So until I had to face the Judge in his courtroom, rather than in our bakery, I was back to hanging out at home waiting for friends – like my pal Kevin – to drive me somewhere. It was also a good stretch of time to lose any skills a sixteen year old might continue to develop while sitting behind the wheel of a car.

Sweet Caroline? It’s coming up…

When I finally went to court, which was only about half a block from the bakery and probably with a box of our donuts in the outer office, the judge just gave me a talk about being more careful. That was it. Then I asked the BIG question: when can I start driving again?


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He said I could have been driving the entire time.

Say what? “OH $#$%%#!!!” And no – I didn’t say that, but it probably ran through my mind. And with so much time away from driving, it was almost like starting from scratch. At least that’s what it felt like.

My instructor in “learning to drive again 101” was my dad. My backseat driving coach was pal Kevin. The first step was to cruise around some country roads until I got the hang of it again, so the three of us took off in mom’s new car.

I have to admit to being a bit scared. Totaling a car will do that to someone. On the two lane back roads we had some laughs with my instructor and coach joking about sharp corners, stop signs and oncoming cars. But at one point as we went under a low bridge and around a corner, a large truck was coming from the other direction. I put a steel grip on the wheel, went over the right side edge lines and slowed down to a crawl as the truck blew past us. They faked being scared (at least I hope they were faking!), but I broke out in a slight sweat. Driving wasn’t as cool for me as it was when I first got my license.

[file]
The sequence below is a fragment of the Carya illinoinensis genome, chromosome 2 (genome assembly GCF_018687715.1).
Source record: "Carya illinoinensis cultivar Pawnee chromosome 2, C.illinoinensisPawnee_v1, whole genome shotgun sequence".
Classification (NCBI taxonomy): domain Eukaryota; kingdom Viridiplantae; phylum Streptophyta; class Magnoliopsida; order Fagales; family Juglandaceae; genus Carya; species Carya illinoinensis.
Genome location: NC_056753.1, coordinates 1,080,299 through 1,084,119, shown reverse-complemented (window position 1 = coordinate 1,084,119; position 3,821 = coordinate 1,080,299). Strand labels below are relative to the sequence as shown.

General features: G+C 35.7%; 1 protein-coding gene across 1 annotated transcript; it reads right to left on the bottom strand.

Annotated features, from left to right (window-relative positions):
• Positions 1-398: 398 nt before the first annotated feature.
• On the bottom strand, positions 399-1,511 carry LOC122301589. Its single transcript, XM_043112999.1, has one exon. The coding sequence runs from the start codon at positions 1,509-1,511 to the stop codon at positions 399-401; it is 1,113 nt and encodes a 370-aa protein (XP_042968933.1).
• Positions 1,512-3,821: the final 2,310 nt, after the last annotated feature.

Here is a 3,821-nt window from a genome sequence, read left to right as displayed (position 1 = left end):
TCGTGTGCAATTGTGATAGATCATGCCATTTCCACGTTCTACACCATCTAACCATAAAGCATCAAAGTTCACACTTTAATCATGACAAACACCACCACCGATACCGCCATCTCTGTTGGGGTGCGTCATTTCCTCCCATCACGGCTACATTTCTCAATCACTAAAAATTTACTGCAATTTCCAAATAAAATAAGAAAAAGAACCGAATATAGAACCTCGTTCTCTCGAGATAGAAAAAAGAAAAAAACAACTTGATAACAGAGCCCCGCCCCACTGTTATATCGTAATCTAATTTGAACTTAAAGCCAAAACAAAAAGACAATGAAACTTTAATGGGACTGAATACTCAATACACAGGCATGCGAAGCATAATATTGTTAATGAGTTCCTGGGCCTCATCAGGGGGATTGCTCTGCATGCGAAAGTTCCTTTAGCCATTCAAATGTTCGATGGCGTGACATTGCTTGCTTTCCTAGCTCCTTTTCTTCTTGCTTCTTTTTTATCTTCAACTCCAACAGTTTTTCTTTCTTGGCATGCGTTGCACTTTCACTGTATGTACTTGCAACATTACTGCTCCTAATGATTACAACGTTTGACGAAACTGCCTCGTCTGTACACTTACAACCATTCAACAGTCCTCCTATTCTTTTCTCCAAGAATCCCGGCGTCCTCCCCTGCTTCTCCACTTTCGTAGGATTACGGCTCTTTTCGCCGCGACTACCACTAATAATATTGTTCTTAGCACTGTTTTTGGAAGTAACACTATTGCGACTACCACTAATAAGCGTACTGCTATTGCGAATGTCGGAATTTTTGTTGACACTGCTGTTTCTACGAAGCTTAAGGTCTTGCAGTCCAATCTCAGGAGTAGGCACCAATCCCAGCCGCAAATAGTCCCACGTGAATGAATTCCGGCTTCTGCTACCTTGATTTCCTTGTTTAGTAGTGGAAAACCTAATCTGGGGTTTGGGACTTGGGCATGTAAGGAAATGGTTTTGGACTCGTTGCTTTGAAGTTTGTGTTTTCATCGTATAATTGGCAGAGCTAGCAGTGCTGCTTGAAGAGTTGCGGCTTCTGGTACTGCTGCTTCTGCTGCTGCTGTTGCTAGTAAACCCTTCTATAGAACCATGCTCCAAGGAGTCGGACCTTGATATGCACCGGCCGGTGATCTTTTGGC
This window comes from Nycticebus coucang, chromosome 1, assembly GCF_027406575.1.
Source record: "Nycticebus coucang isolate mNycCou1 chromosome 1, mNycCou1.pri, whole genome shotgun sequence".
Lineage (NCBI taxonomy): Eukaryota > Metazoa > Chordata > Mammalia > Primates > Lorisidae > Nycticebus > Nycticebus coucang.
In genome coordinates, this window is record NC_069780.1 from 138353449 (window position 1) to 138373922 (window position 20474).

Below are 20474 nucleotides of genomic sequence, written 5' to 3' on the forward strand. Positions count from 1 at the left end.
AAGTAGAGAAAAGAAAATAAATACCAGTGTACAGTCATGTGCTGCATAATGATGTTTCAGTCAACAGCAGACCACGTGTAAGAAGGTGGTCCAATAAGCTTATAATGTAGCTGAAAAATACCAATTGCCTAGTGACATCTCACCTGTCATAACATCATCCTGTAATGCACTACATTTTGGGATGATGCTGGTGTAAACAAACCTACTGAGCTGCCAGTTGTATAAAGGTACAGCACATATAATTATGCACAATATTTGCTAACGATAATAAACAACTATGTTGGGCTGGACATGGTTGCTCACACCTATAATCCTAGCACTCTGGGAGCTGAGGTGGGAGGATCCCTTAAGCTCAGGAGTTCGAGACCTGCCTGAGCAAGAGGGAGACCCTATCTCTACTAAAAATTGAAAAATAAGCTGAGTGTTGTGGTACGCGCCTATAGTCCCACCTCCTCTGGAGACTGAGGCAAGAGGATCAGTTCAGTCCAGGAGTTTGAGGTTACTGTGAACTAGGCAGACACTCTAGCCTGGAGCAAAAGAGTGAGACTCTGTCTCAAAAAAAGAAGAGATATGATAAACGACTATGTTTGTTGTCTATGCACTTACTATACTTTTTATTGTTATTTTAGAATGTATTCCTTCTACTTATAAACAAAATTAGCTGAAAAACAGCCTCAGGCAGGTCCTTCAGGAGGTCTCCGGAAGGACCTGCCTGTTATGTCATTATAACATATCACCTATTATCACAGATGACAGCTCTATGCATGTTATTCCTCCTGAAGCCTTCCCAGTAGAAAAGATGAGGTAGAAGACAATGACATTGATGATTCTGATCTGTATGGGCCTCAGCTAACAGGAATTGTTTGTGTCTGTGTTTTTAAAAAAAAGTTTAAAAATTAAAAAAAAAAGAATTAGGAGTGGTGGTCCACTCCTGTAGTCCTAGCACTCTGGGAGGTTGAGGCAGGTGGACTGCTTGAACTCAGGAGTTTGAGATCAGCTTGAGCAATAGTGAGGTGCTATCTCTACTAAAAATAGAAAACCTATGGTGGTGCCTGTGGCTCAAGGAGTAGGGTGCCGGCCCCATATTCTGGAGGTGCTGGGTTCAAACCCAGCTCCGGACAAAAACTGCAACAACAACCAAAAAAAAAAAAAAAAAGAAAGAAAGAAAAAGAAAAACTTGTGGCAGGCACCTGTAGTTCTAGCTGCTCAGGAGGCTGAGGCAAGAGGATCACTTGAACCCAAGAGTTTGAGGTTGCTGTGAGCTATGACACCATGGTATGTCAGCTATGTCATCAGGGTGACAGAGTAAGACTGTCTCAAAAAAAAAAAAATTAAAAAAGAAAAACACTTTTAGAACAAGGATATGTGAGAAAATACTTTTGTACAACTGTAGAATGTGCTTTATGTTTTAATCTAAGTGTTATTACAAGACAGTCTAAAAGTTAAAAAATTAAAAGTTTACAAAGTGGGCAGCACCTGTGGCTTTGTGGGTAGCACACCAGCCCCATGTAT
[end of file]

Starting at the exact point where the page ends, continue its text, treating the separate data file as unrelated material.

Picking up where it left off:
And looking back, that’s a good thing. I actually learned to be a more careful driver rather than a psyched sixteen year old with a license.

BUT – and here it is…

The song playing on the AM radio at that moment the truck blew by us? The Top 40 hit Sweet Caroline by Neil Diamond. And yes – it’s true. I remember that, which is why the song still carries that memory for me.

BUT there’s another part of this story that also has a steel grip in my memory bank. Remember the bet I made with my pal Kevin?

There were only a couple weeks until school started when I wrecked my mom’s car. That same evening we had marching band (very cool – don’t ever doubt that) practice at the high school. I called Kevin with my non-comedy sorrowful tale of on road destruction and asked him for a ride. Since the main attraction of being in the band was hanging out with girls, an assorted group of us piled into Kevin’s car (actually his mom’s car) after practice and…

Well… You already know what’s coming – right?

Wait ’til your mom hears about this one!

We drove to a local restaurant for something to eat. When we were leaving, there were about four or five kids crammed in the backseat and three of us – Kevin driving, me in the middle and another pal Rob riding shotgun – sitting in front. Kevin made a sharp right turn out of the parking lot that caused all of us to lean left. In fact we leaned so far left that


Kevin was shoved against the driver’s side door with his arms locked in place. He yelled out something to the effect of a slow-mo, “OH $#$%%#!!!”

Everyone else sort of screamed. The car scraped over a concrete curb causing a stream of sparks to fly up in the air around us, smashed through a landscape of bushes, and dug a couple donut shaped ruts in the front lawn of the restaurant before coming to a stop. Once again, no one was hurt except for another mom’s car. But this time all it took was a tire change and a slow unsteady drive home.

As you can tell, Kevin won the bet, but only by a few hours. And I became a more careful driver at the age of sixteen because to tell the truth, two accidents in one day was “$#$%%#!!!”

Back to Sweet Caroline? Yeah, I know it’s a standard at Boston Red Sox Games and an uplifting, healing song for The Boson Marathon after runners and supporters were attacked by cowardly militant scums (or in more polite terms, $#$%%#!!!).

I get it.

But for me, I’d rather for-get the experience of Sweet Caroline and my sixteen year old driving experience. Hail, hail public transportation!

Here’s a video of the great (I get it!) Neil Diamond performing Sweet Caroline.

To purchase All-Time Greatest Hits by Neil Diamond with Sweet Caroline visit Amazon.com



Dave Schwensen is The Classic Rocker and author of The Beatles At Shea Stadium and The Beatles In Cleveland. Visit Dave’s author page on Amazon.com.

Copyright 2017 – North Shore Publishing